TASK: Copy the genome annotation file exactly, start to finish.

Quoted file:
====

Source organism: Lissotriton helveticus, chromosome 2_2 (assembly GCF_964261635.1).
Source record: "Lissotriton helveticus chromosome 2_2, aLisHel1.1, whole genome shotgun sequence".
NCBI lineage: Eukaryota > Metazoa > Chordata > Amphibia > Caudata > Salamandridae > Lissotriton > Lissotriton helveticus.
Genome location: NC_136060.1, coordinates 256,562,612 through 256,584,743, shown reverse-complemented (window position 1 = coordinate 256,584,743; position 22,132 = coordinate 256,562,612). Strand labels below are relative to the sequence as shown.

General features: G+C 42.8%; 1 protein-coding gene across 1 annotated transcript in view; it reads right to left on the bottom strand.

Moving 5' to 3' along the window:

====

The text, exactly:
Source organism: Lissotriton helveticus, chromosome 2_2 (assembly GCF_964261635.1).
Source record: "Lissotriton helveticus chromosome 2_2, aLisHel1.1, whole genome shotgun sequence".
NCBI lineage: Eukaryota > Metazoa > Chordata > Amphibia > Caudata > Salamandridae > Lissotriton > Lissotriton helveticus.
Genome location: NC_136060.1, coordinates 256,562,612 through 256,584,743, shown reverse-complemented (window position 1 = coordinate 256,584,743; position 22,132 = coordinate 256,562,612). Strand labels below are relative to the sequence as shown.

General features: G+C 42.8%; 1 protein-coding gene across 1 annotated transcript in view; it reads right to left on the bottom strand.

Moving 5' to 3' along the window: